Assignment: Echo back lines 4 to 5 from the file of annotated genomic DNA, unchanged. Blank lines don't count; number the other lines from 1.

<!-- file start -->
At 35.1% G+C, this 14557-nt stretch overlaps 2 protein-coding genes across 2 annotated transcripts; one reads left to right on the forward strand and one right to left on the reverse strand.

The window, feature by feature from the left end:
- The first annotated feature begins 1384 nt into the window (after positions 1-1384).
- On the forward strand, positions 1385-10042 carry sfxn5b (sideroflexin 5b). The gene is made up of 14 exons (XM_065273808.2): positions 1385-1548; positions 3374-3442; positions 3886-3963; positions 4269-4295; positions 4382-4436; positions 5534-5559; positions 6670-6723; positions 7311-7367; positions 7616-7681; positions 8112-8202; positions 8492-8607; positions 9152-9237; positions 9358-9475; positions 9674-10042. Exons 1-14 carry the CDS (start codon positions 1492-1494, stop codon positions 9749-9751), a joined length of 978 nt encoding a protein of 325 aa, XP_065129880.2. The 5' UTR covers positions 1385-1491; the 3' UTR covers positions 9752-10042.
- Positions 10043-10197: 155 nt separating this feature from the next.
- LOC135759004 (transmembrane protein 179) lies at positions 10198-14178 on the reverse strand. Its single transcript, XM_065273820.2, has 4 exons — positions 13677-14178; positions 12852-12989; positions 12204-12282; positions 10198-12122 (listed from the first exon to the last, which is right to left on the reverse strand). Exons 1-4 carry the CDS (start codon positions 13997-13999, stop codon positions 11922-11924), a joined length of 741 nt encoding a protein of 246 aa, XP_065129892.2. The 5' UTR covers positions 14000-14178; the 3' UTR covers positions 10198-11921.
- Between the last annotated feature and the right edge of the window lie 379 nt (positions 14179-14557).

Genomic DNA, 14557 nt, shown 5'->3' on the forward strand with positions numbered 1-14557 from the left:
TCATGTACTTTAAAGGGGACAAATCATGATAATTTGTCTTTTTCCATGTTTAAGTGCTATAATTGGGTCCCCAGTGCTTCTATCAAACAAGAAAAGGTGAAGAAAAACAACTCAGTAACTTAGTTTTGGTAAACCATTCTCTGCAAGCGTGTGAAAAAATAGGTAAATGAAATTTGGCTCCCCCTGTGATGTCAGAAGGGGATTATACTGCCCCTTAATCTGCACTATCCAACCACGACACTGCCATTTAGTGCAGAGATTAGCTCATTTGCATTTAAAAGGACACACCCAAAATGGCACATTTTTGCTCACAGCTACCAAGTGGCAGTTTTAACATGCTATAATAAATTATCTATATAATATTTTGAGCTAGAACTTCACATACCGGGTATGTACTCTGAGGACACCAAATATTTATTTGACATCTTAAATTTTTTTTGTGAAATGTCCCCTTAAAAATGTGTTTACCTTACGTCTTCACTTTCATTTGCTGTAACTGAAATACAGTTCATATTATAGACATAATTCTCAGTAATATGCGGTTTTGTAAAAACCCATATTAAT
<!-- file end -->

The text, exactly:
- On the forward strand, positions 1385-10042 carry sfxn5b (sideroflexin 5b). The gene is made up of 14 exons (XM_065273808.2): positions 1385-1548; positions 3374-3442; positions 3886-3963; positions 4269-4295; positions 4382-4436; positions 5534-5559; positions 6670-6723; positions 7311-7367; positions 7616-7681; positions 8112-8202; positions 8492-8607; positions 9152-9237; positions 9358-9475; positions 9674-10042. Exons 1-14 carry the CDS (start codon positions 1492-1494, stop codon positions 9749-9751), a joined length of 978 nt encoding a protein of 325 aa, XP_065129880.2. The 5' UTR covers positions 1385-1491; the 3' UTR covers positions 9752-10042.
- Positions 10043-10197: 155 nt separating this feature from the next.